Small RNA library sequencing and analysis

To identify the small RNAs involved in gonad development and sex differentiation, six small RNA libraries were generated from the male and female gonad samples using the IlluminaTruseq Small RNA Preparation kit (Illumina, San Diego, CA, USA) according to Illumina’s TruSeq Small RNA Sample Preparation Guide. Quantity and integrity were evaluated by Aligent 2100 Bioanalyzer, and then the libraries were sequenced by Illumina Hiseq2500 50SE (single end) at the LC-BIO (Hangzhou, China) following instructions for running the instrument. The raw sequences were processed using the Illumina pipeline program. After disregarding contaminated reads, including adapter dimers, junk, low complexity, common RNA families (rRNA, tRNA, snRNA, snoRNA), and repeats, the clean reads were filtered with the software package ACGT101-miR-v4.2 (LC Sciences, Houston, Texas, USA).

The clean sequence reads were mapped with miRBase 21.0, allowing a mismatch of one or two nucleotide bases, to identify known miRNAs and novel 3p- and 5p–derived miRNAs. The differentially expressed miRNAs (DEmiRNAs) between samples were identified by using a Student’s t-test based on the experimental design. In this test, the significance threshold was set at 0.05.

miRNA target predictions

To predict the genes targeted by DE miRNAs, two computational target prediction algorithms (TargetScan 50 and miRanda 3.3a) were used to identify miRNA binding sites. Finally, the data predicted by TargetScan 50 and miRanda 3.3a were combined and the overlaps were calculated.

Quantitative real-time PCR validation of miRNAs and mRNA

In total, 43 mRNAs and 16 miRNAs were verified by using quantitative real-time PCR (qRT-PCR). For mRNA, primers for qRT-PCR are listed in Additional file 1: Table S1, qRT-PCR method with β-actin as an internal control was used to explore mRNA expression levels. qRT-PCR was performed with an SYBR Green Master kit according to the manufacturer’s protocol (Roche, Basel, Switzerland). The experiments were carried out in triplicate with a total volume of 20 μL in an ABI StepOnePlus, containing 10 μL of SYBR Green Master, 4 μL of cDNA (500 ng), and 3 μL of forward and reverse primers (2 μmol/L). The qRT-PCR was programmed at 95 °C for 10 min, followed by 40 cycles of 95 °C for 15 s, and 55 °C for 1 min. The expression level was calculated by 2-CT method and subjected to statistical analysis. For miRNA quantification, the specific RT primers and stem-loop primers are shown in Additional file 2: Table S2. U6 was used as an internal control. The selected miRNAs were analyzed by quantifying the miRNA stem-loop. Quantitative real-time PCR (qRT-PCR) was performed on ABI StepOnePlus system (Applied Biosystems, Foster, CA, USA) using qRT-PCR reagents provided by Toyobo. The thermal cycling program was set as follows: denaturation at 95 °C for 30 s (s), and then 40 cycles of amplification including denaturation at 95 °C for 5 s, annealing at 61 °C for 30 s, and extension at 72 °C for 30 s; after 40 cycles was final extension at 72 °C for 1 min.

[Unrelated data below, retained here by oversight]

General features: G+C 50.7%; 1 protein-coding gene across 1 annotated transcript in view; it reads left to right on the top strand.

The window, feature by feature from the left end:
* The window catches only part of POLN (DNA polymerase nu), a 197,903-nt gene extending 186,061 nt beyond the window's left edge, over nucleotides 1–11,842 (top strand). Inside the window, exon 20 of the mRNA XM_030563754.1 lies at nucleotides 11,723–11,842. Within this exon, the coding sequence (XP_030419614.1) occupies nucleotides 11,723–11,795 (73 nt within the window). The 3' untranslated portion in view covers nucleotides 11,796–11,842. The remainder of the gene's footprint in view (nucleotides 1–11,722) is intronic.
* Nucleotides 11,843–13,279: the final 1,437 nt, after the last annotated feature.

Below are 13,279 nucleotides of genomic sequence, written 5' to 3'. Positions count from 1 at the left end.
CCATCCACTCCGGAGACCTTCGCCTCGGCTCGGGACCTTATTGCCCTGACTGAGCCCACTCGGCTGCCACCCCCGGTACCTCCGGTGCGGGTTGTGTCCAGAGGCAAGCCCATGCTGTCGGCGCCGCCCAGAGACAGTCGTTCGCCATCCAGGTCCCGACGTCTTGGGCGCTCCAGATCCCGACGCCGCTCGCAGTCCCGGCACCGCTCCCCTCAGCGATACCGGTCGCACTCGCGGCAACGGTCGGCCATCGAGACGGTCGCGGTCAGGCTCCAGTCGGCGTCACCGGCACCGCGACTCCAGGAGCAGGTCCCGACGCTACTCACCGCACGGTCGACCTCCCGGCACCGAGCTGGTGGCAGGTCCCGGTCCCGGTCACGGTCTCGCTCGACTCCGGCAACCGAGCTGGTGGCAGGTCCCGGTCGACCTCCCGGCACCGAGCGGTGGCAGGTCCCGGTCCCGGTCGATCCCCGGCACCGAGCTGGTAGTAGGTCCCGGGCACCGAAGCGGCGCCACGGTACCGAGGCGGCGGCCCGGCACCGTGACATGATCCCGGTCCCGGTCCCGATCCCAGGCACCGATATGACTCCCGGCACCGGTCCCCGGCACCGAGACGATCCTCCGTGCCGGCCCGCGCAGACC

Detection and validation of SNPs

Potential SNPs were called using SAMtools software. SAMtools provides various utilities for manipulating alignments in the SAM format, including sorting, merging, indexing, and generating alignments in a per-position format. First, we called SNPs with the SAMtools mpileup utility. We then piped the BCF output file to SAMtools bcftools, which converted the BCF file into a VCF file. Afterwards, we piped the VCF file into vcfutils.pl with the varFilter-d100 option, which retained SNPs that had read depth higher than 100. In order to validate the accuracy of the SNPs predictions, forty SNPs were randomly selected for SNP validation. Fin tissue samples from 20 juvenile dark sleepers were collected for this SNP validation. Genomic DNA was extracted from pterygiophore tissue samples, using a cell/tissue genomic DNA extraction kit (centrifugal column type, Generay PBiotech, Shanghai). Primers were designed to amplify the flanking sequence of the selected SNPs using Primer Premier 5.0. The amplified PCR products were sequenced by utilizing an ABI3730 sequencer, and the products were analyzed using DNAMAN 8.0.

Results

Analysis of transcriptome sequencing of O. potamophila gonad tissue

Very few studies focusing on regulatory mechanisms of sex determination and gonadal differentiation in dark sleepers exist. Identifying the expression patterns of miRNAs and mRNAs in dark sleeper gonads is the first step in elucidating their gonadal development and differentiation. This experiment used mature gonads for the purpose of discovering gender specific genes and their putative regulated miRNAs in addition to finding sex-associated molecular markers.